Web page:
Films with multiple stories always run the risk of becoming uneven if one of the stories starts to falter. In anthology format, there is still a scope of separate vision and separate execution. But a film, like Alanti Sitralu (Zee5), where multiple stories converge with each other, is judged on its entirety. A misstep in one segment could put a spanner in the works. That is why one could commend director C. Supreeth Krishna for choosing such a challenging project to base his debut feature on. Alas, that bravery is perhaps the only thing deserving of commendation here.
For Alanti Sitralu (Zee5) does not have one single story or segment undermining the whole film; it is the whole film that consists of half-baked plots and their ordinary execution on screen. The film has three primary stories, each with its own subplots. Some of these subplots act as converging points of the three stories. The idea was to present a seamless ride of drama with each character leaving enough marks on the mind of the audience. However, the rushed screenplay does not provide much scope for the audience to actually understand each character, let alone feel for them.
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There is a boxer struggling with the stress of success and failures, a prostitute whom love eludes, a gangster trying to make it work for his daughter, and a 20 something guy with a guitar on his back. All of these characters are not so much introduced to us, as they were thrown in our faces. Supreeth Krishna relies on dialogues to convey necessary establishing information, and not on visual cues. Budgetary constraints might be one of the deciding factors in such a choice.
The problem with that is the dialogues are not really crisp and engaging. Most of the supposedly emotion-evoking dialogues would seem right out of templates. As a result, they come across more as stock social-media-influenced lines than as convincing and conversational. The lack of good conversation also dents the chemistry between the interweaving stories and characters.
Raag, the 20 something guitarist character seemingly becomes enamored with Pallavi, the prostitute, in a Metro Rail ride. The love or friendship between them starts quite abruptly and absurdly, to be honest, involving a bit of stalking. Even if we ignore the absurdity for a moment and give this Pretty Woman-Esque storyline a chance, it falls flat as the chemistry between Raag and Pallavi hardly gets established. The moments they share seem forced and unnatural, instead of being romantic and beautiful as intended.
Pallavi is the converging point of stories centered on Raag and Dilip, the gangster with a daughter to care for. Her relationship with Dilip is better established than that of Raag. However, Dilip is perhaps the most incoherently written character in the entire collage of stories. His perpetually weirdly wrong decisions border on ludicrousness. As a result, we hardly ever care for him throughout the movie.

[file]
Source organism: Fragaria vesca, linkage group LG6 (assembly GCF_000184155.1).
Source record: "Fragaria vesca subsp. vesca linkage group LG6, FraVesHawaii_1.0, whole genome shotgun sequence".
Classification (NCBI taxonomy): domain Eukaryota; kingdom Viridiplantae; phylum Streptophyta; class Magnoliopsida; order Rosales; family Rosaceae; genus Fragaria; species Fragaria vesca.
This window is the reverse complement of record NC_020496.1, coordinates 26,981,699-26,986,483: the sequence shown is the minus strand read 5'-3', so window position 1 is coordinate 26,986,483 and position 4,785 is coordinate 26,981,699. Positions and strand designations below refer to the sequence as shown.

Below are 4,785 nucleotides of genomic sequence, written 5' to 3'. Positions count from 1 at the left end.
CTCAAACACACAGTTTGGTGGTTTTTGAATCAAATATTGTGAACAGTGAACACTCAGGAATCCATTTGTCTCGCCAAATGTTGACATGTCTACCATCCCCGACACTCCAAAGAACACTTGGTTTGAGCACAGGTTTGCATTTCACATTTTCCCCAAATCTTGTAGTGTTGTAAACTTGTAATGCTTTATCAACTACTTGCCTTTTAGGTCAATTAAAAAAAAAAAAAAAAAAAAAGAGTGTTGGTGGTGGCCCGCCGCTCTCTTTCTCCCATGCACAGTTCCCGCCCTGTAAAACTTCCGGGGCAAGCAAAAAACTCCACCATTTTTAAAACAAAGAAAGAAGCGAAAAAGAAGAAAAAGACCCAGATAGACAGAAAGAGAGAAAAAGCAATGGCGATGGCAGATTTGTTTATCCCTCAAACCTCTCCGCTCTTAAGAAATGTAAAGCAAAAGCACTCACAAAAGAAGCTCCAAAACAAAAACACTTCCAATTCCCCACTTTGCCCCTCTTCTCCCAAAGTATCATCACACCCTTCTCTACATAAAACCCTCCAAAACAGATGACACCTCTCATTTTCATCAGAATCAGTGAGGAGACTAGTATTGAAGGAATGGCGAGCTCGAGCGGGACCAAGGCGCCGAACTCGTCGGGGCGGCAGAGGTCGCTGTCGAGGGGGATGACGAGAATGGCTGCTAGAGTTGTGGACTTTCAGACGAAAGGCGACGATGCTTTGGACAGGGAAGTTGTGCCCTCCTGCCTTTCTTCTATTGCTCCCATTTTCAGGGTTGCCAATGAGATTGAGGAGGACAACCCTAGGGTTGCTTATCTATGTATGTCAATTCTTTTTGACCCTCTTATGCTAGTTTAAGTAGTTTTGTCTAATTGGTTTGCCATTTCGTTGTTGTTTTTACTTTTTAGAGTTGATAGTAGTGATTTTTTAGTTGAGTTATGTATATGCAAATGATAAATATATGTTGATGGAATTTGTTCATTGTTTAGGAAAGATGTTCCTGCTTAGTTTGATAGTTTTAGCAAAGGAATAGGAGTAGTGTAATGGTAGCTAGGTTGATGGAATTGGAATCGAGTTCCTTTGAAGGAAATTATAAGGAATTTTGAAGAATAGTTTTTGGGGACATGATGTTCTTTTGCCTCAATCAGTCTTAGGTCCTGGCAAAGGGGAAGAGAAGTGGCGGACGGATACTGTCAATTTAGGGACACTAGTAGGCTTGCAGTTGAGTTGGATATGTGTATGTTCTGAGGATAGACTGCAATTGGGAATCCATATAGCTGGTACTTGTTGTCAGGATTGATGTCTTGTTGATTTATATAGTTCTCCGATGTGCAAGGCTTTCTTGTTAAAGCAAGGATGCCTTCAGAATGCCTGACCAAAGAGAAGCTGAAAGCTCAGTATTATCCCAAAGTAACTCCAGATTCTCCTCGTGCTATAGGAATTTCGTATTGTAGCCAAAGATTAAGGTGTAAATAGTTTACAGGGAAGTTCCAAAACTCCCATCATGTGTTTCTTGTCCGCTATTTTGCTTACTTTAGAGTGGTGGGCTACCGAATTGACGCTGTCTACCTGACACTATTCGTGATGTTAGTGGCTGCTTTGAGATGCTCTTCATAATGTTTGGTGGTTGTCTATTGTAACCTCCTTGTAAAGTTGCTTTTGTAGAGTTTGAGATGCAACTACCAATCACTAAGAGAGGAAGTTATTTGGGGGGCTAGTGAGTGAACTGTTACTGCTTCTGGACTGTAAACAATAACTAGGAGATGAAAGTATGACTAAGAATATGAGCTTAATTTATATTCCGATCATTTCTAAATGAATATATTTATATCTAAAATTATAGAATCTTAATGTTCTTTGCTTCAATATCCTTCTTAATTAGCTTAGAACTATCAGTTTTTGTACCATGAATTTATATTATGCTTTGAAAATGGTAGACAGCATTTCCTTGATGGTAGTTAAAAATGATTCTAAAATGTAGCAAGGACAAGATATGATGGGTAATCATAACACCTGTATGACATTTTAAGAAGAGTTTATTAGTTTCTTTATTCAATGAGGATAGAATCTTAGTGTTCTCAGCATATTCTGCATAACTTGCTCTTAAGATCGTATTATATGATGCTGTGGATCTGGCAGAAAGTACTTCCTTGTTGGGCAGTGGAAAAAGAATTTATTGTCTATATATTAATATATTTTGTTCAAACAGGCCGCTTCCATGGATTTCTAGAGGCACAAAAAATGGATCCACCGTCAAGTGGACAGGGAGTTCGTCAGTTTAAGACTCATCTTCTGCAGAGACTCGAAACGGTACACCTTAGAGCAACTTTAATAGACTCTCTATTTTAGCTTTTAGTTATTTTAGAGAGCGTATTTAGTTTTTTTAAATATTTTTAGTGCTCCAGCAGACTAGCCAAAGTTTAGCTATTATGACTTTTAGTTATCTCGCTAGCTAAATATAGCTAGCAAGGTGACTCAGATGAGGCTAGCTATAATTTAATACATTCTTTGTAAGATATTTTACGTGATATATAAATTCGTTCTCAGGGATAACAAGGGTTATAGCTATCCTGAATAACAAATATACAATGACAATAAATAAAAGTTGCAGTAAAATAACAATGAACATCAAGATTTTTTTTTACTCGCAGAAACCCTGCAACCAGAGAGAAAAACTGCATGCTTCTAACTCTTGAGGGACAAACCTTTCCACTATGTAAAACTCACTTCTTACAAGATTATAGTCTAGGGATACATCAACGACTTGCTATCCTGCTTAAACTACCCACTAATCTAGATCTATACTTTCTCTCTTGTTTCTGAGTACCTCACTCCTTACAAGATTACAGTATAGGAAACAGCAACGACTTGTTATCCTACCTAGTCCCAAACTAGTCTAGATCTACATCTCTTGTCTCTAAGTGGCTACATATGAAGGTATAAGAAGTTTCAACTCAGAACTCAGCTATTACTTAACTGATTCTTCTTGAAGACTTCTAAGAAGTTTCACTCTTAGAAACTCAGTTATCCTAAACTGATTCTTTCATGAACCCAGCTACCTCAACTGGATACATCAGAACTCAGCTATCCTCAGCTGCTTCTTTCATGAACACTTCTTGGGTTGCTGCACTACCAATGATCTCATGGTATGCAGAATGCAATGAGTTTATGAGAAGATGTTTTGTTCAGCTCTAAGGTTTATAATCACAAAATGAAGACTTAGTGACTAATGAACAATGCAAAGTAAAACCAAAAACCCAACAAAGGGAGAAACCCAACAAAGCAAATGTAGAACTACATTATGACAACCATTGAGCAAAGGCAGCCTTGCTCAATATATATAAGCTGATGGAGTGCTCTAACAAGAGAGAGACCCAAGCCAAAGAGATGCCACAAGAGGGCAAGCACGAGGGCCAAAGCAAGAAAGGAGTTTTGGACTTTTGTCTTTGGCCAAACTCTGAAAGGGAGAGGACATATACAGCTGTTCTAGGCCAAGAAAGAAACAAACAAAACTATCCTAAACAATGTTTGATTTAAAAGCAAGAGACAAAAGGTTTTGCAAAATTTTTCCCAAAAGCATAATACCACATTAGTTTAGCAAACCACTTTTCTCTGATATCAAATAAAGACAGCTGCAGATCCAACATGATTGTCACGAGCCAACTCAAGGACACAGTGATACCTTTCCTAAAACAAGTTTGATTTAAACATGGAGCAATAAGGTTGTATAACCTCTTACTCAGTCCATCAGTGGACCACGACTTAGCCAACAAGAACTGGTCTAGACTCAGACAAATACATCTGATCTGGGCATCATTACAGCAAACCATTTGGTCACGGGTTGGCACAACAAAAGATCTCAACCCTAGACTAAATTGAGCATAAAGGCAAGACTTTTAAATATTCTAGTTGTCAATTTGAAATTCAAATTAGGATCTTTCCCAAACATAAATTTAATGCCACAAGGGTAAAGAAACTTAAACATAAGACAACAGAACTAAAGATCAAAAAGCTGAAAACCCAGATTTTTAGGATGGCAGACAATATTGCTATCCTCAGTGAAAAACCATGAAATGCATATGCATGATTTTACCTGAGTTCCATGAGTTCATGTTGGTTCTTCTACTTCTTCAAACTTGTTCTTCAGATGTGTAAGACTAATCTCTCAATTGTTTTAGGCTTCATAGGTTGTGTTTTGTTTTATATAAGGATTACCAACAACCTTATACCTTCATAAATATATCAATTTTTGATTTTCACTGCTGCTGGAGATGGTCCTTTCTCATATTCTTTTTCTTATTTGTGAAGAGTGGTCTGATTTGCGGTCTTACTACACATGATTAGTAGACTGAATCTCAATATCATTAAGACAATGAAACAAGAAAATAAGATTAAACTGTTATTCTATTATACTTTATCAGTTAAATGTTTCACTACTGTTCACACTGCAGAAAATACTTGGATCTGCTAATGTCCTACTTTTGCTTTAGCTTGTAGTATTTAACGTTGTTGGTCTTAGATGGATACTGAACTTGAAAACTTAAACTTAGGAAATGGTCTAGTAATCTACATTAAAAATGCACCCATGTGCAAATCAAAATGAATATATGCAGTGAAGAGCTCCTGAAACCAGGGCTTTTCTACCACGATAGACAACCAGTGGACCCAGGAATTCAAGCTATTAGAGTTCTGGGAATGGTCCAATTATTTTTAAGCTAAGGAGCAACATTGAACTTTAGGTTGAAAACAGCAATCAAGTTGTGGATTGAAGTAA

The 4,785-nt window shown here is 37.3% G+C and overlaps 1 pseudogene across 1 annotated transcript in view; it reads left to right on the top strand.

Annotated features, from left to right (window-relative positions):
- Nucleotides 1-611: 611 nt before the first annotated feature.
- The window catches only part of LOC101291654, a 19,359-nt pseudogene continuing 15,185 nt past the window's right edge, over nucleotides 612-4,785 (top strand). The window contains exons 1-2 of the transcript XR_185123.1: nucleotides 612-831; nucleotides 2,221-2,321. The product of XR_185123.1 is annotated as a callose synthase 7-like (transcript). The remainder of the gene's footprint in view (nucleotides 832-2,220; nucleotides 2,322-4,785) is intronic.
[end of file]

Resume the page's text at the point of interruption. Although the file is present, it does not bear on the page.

Yash is the boxer character who has a subplot of his own, where his relationship with his girlfriend is explored. His story also gradually converges with Raag’s and Dilip’s. This story also suffers; this time from a drab of a conflict between Yash’s aspirations and love life. The silver lining in the writing of this film is the pretty well-thought converging of the three stories. The junctions where the three stories intertwine are well chosen.
But the biggest pitfall for the film was the performances of its cast. Barring Tanvi Akaanksha, who played Yash’s girlfriend Yamini, none of the lead or semi-lead actors really could churn out a noteworthy performance. Ajay Kathurvar seems to really struggle with his portrayal of the volatile Yash. Coupled with already mentioned generic dialogues, the unconvincing delivery of those lines really makes the whole experience quite flat.
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The same could also be said about the number of action sequences the film had. Barring Dilip’s introductory fight scenes, none of the fight sequences have the ferocity or the genuineness. Even Dilip’s introductory fight scene, a well-constructed one-take shot, had some moments where the hand-to-hand combat reeks of fakery. I mean, we all know the fights are fake in nature in a film, but if it becomes obvious while watching the film, it poses a problem. Yash’s boxing sequences massively suffer from this as well.
The decent cinematography and songs could not really salvage Alanti Sitralu (Zee5). Overall, Supreeth Krishna aimed high with the topic he chose, however, his safe execution does not really scratch the surface. Perhaps he should have chosen a ‘safer’ and simpler story and tried to bring some flair in direction and screenplay.